Hard-Working Ivy

The Holly and the Ivy,

When they are both full grown,

Of all the trees that are in the wood,

The Holly bears the crown.

Holly is much coveted festive greenery but what about ivy, or Hedera to give it the botanical name? It makes up the trio of festive plants, the other being mistletoe, and frankly it’s usually seen as a bit of a poor relation, misunderstood and mostly unloved.

Yet ivy is a great workhorse in the garden. It’s evergreen, it attracts wildlife and is excellent on those north-facing walls and fences where nothing else seems to grow. It’s not just a dark green cloak either; there are many cultivars with different leaf shapes and variegated foliage. The variegated varieties are great in those areas that catch just a little sunlight during part of the day as they suddenly seem to illuminate a usually dull spot.

Ivy is great for disguising an ugly wall, a bare fence, or an old tree stump. It’s a reliable and self-clinging climber if you choose the right variety and remember to prune it correctly. The young climbing stems are slender and flexible with small aerial roots that fix the shoot to a surface. Adult stems are thicker, self-supporting and do not have roots. Unlike mistletoe ivy isn’t parasitic so won’t harm trees but be careful about letting it grow on the walls of your house as it will damage weak mortar and pebbledash. If growing on a property it needs to be clipped back in spring and summer, so it doesn’t do any damage to structure underneath. Don’t let it get into gutters because it will clog them then infiltrate under tiles or slates.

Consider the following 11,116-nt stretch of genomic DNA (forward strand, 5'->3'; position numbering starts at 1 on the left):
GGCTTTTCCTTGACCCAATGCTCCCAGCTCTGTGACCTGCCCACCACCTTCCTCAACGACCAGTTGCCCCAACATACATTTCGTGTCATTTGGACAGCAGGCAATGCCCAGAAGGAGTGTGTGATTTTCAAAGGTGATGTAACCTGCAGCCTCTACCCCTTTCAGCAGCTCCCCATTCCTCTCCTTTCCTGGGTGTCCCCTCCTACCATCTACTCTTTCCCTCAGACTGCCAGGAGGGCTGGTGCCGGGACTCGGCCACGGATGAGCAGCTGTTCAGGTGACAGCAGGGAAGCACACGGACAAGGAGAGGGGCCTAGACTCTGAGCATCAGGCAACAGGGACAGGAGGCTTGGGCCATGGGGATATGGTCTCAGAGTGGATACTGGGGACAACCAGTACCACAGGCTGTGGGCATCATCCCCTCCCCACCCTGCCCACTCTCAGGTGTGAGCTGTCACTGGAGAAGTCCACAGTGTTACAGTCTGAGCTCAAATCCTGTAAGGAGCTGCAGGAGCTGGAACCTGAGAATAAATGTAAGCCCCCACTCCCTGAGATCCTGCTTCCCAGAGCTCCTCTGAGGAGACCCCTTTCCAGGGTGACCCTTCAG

Ivy is excellent ground cover. It will scramble over areas of poor soil and brighten the ground between shrubs during the dark winter months. Persian ivy, Hedera colchica ‘Dentata Variegata’, is lovely because of its large, yellow-edged leaves. Hedera canariensis ‘Gloire de Marengo’ is also good. Its red stems and large leaves with splashes of yellow looks rather splendid. If you need an area covered quickly try Hedera Hibernica, which is a vigorous native ivy.

Hedera helix is the other native ivy and this one has numerous cultivars including Goldheart, which has yellow-centred leaves, Green Ripple, with frilly edged leaves and ‘Buttercup’ which is bright yellow.

If you love to support the wildlife in your garden, then ivy is a terrific plant. During autumn and early winter adult ivies produce small greenish-yellow flowers. These are especially rich in nectar so attract bees, butterflies, hoverflies, and other insects, providing them with a place to overwinter. Birds like thrushes, blackbirds and robins enjoy the purple black berries which ripen from late winter to mid-spring, providing a much-needed winter food source.

I hope I’ve made a good case for growing ivy in your garden. Holly might bear the crown, but I reckon ivy deserves a tiara at the very least!

Happy gardening and Merry Christmas,

Rachael Leverton